Planning for translation means that from the beginning of a project you involve members of your intended audience or subject matter experts who speak the target language. They can offer insights earlier in the process, such as whether a translation is even appropriate for a particular audience. If the goal of the health information is to encourage a change in health behaviour (like persuading a vaccine-hesitant person to get immunized), it may be better to work with a bilingual author and members of the community to co-create health materials from scratch so it best reflects the audience’s needs, cultural beliefs, and values.
Make Sure Your Source Text is Plain
A plain source text doesn’t guarantee a plain translation, but an unclear, ambiguous source text will probably mean either an ineffective translation or a delay because the translator must follow up with queries. User test your source text with patients and incorporate their feedback to make your document as clear as it can be before you send it to a translator.
Use Qualified Medical Translators Who Work in Plain Language
Certified medical translators are trained in medical terminology and are less likely to make errors like using false friends—words that look similar in both languages but have different meanings. For example, although the Spanish constipado looks like the English constipated, it means “congested.” A study of English-to-Spanish translations of health information found that an inexperienced translator might use influencia (meaning “influence”) for influenza, where gripe would be correct.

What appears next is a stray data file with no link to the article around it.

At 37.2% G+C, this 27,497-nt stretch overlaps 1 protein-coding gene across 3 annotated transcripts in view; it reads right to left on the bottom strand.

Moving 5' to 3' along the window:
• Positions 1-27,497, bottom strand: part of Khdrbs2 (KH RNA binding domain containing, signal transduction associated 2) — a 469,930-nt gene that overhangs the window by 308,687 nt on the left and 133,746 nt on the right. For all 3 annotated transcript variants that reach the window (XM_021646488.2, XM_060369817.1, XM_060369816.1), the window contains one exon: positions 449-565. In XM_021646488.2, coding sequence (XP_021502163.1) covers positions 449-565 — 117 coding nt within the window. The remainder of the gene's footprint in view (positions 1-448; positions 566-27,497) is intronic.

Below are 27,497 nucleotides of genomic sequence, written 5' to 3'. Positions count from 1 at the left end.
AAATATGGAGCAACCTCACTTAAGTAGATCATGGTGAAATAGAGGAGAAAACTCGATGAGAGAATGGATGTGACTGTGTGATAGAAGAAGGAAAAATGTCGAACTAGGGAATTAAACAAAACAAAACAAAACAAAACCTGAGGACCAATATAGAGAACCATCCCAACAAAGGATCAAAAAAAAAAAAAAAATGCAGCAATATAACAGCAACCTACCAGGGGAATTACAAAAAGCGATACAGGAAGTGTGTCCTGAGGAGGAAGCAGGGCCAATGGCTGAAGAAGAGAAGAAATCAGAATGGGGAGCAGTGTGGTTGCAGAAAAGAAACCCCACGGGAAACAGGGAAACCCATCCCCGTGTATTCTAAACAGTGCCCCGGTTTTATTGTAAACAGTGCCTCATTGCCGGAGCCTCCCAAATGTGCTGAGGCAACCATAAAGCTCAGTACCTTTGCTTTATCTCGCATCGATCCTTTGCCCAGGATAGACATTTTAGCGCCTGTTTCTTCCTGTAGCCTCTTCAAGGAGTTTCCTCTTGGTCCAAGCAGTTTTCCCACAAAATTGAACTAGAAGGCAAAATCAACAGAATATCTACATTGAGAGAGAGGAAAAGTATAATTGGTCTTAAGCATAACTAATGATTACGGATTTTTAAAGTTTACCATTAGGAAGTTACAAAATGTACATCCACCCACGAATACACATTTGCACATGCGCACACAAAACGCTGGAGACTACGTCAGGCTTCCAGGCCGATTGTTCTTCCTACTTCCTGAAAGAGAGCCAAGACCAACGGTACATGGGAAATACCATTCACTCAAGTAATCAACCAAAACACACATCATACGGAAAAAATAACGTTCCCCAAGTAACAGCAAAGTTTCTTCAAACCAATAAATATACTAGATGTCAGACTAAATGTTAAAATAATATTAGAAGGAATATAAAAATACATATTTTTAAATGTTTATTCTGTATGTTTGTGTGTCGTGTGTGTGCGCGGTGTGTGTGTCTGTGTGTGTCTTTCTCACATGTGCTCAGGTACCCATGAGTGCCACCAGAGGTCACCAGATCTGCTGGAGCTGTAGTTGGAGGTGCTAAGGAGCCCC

Meanwhile, a translator who’s familiar with plain language would understand that terms considered plain for a general audience in the source language might not be plain in the target language. For example, although sinus is relatively well understood in English, my Hungarian colleague, a plain language practitioner, knows it’s considered technical in Hungarian and would instead choose homloküreg, which literally means “cavities in the forehead.”
Evaluate Your Translation Before Publication
Even if you’ve already user tested your source text, be prepared to evaluate the translation, too. One quality-assurance approach is to ask a second experienced plain language medical translator to look over the work of the first. But, as with any plain language communication, the translation isn’t plain until the intended audience says it is. Testing it with a few members of the community you want to reach is crucial. Whereas the second translator can confirm accuracy of your subject matter, the audience members can tell you whether your communication is understandable and culturally appropriate.
Make People Aware of the Translations
Healthcare professionals who primarily use the English version of your health communication might not know that it’s available in other languages. Listing these other languages on the English-language version (in the target languages themselves—so “日本語” and not simply “Japanese”) can remind healthcare providers they can offer these resources to a patient who has limited English ability. Patients or their care partners can point on the document to the language they prefer to use.